Students become teachers at Labrador heritage fair

Derek Montague
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Published on May 12, 2014

Willa Neilsen of Lake Melville School (North West River) did her project on the "ulu," a traditional tool that plays a vital role in Inuit culture. Willa described the ulu as an ancient cutting tool that was used by Inuit women for a variety of purposes. "They used to be used for cutting children's hair, skinning animals, and much more," Willa explained.

Published on May 12, 2014

Daniel Shiwak of Northern Lights Academy (Rigolet) had an impressive display of traditional tools that was used in Labrador for generations. Daniel showed he had a wealth of knowledge about each tool and whether or not they are still used in Labrador to this day. Here, Daniel is pictured with a "tok," which is used while hunting seals. Daniel's hard work and research paid off, as he was named runner-up for the coastal communities in the heritage fair.

Published on May 12, 2014

Andrew Pardy-Paul of Henry Gordon Academy (Cartwright) had the most delicious display of the whole heritage fair. He brought containers full of traditional, homemade, Newfoundland and Labrador food. In this picture, Andrew shows two of the province's most popular meals, fish and brewis (left) and fishcakes.

Published on May 12, 2014

Charlie-Mae Dyson from John Christian Erhardt Memorial School (Makkovik) decided to make her project a little spookier than the rest. She concentrated on a subject anyone born and raised in Labrador would have heard a lot about growing up: ghost stories. Charlie-Mae's family has passed down a lot of scary tales through the generations. In this picture, she holds an old cork line, which, according to family lore, once mysteriously dragged itself around in an upstairs room, while the frightened people below wondered what could be moving it. After all, the man who owned the cork line was dead.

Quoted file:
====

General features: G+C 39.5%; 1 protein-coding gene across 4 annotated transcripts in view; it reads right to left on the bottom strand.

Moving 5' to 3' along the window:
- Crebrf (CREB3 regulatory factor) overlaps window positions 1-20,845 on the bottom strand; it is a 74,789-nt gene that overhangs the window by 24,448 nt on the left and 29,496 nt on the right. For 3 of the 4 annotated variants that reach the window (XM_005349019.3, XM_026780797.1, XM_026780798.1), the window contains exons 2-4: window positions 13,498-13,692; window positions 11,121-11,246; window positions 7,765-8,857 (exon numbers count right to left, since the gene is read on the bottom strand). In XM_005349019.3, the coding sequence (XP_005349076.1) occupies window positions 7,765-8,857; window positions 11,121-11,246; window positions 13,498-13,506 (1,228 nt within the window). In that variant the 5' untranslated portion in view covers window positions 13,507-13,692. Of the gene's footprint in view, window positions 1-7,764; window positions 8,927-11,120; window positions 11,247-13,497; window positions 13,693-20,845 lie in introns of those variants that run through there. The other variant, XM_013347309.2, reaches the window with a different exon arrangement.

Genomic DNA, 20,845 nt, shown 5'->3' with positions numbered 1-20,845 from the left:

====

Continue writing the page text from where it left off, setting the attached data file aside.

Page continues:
Published on May 12, 2014

Melissa Lucy of Amos Comenius Memorial School (Hopedale) used her project to show the beauty and craftsmanship of traditional Inuit sewing. For her display, Melissa used breathtaking handmade items from Hopedale, such as sealskin mittens, moccasins, and slippers. The talented student even sewed two of the items herself, which she proudly displays in this picture.

Once again, the Labrador East Regional Heritage Fair demonstrated the wealth of knowledge that many young students have about Newfoundland and Labrador history.

This year's heritage fair, held May 7 in Happy Valley-Goose Bay, was themed "Growing up in them days."

Some 18 junior highs school students from central Labrador and the coast, made presentations on a wide range of subjects, such as trapping, traditional tools, grass work, sewing, food preservation and more.

Each display was accompanied by photographs and artifacts, which made the projects both fun and informative. In many ways, the heritage fair proved that some students also make great teachers.

Below are the list of heritage fair winners and runner-ups for each region:

° first place for Upper Lake Melville - Ryan Conley (Mealy Mountain Collegiate, Happy Valley-Goose Bay);

° runner-up for Upper Lake Melville - Zachery Ward (Mealy Mountain Collegiate);

° first place for coastal communities - Chase Holwell (Jens Haven Memorial School, Nain);

° runner-up for coastal communities - Daniel Shiwak (Northern Lights Academy, Rigolet).

derek.montague@thelabradorian.ca

Organizations: Labrador East Regional Heritage Fair, Jens Haven Memorial School, Northern Lights Academy

Geographic location: Newfoundland and Labrador, Happy Valley, Goose Bay

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